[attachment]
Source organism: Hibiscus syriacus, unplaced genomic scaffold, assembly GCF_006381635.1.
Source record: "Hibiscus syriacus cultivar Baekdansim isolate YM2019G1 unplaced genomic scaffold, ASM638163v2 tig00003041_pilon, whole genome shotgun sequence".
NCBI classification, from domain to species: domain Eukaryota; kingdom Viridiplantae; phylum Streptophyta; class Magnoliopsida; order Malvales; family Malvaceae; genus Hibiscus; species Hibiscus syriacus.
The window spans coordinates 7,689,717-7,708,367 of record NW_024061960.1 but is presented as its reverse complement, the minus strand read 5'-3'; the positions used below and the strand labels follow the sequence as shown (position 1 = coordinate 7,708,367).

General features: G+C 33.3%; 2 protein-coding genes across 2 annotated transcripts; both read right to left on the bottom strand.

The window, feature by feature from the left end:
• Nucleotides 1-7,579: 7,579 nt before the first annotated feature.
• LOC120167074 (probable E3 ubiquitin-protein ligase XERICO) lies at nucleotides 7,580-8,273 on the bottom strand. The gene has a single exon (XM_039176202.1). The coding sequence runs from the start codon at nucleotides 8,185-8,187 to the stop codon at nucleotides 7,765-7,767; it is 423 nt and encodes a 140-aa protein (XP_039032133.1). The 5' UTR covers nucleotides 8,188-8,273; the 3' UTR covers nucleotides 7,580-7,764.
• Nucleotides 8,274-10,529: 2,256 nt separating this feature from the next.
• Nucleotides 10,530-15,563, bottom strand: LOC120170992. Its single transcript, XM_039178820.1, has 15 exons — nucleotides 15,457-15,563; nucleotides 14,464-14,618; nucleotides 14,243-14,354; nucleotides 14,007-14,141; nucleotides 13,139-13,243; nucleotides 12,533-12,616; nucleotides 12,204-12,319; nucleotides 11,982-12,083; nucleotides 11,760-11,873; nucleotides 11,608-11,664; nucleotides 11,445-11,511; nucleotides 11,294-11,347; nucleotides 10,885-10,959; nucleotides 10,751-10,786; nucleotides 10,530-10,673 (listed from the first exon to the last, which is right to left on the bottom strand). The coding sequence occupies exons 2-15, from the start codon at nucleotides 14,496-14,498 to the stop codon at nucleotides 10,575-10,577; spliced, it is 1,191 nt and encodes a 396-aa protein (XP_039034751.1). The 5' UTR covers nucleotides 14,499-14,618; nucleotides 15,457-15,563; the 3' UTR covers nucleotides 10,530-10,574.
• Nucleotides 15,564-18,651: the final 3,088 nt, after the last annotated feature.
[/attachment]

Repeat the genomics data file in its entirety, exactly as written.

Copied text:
Source organism: Hibiscus syriacus, unplaced genomic scaffold, assembly GCF_006381635.1.
Source record: "Hibiscus syriacus cultivar Baekdansim isolate YM2019G1 unplaced genomic scaffold, ASM638163v2 tig00003041_pilon, whole genome shotgun sequence".
NCBI classification, from domain to species: domain Eukaryota; kingdom Viridiplantae; phylum Streptophyta; class Magnoliopsida; order Malvales; family Malvaceae; genus Hibiscus; species Hibiscus syriacus.
The window spans coordinates 7,689,717-7,708,367 of record NW_024061960.1 but is presented as its reverse complement, the minus strand read 5'-3'; the positions used below and the strand labels follow the sequence as shown (position 1 = coordinate 7,708,367).

General features: G+C 33.3%; 2 protein-coding genes across 2 annotated transcripts; both read right to left on the bottom strand.

The window, feature by feature from the left end:
• Nucleotides 1-7,579: 7,579 nt before the first annotated feature.
• LOC120167074 (probable E3 ubiquitin-protein ligase XERICO) lies at nucleotides 7,580-8,273 on the bottom strand. The gene has a single exon (XM_039176202.1). The coding sequence runs from the start codon at nucleotides 8,185-8,187 to the stop codon at nucleotides 7,765-7,767; it is 423 nt and encodes a 140-aa protein (XP_039032133.1). The 5' UTR covers nucleotides 8,188-8,273; the 3' UTR covers nucleotides 7,580-7,764.
• Nucleotides 8,274-10,529: 2,256 nt separating this feature from the next.
• Nucleotides 10,530-15,563, bottom strand: LOC120170992. Its single transcript, XM_039178820.1, has 15 exons — nucleotides 15,457-15,563; nucleotides 14,464-14,618; nucleotides 14,243-14,354; nucleotides 14,007-14,141; nucleotides 13,139-13,243; nucleotides 12,533-12,616; nucleotides 12,204-12,319; nucleotides 11,982-12,083; nucleotides 11,760-11,873; nucleotides 11,608-11,664; nucleotides 11,445-11,511; nucleotides 11,294-11,347; nucleotides 10,885-10,959; nucleotides 10,751-10,786; nucleotides 10,530-10,673 (listed from the first exon to the last, which is right to left on the bottom strand). The coding sequence occupies exons 2-15, from the start codon at nucleotides 14,496-14,498 to the stop codon at nucleotides 10,575-10,577; spliced, it is 1,191 nt and encodes a 396-aa protein (XP_039034751.1). The 5' UTR covers nucleotides 14,499-14,618; nucleotides 15,457-15,563; the 3' UTR covers nucleotides 10,530-10,574.
• Nucleotides 15,564-18,651: the final 3,088 nt, after the last annotated feature.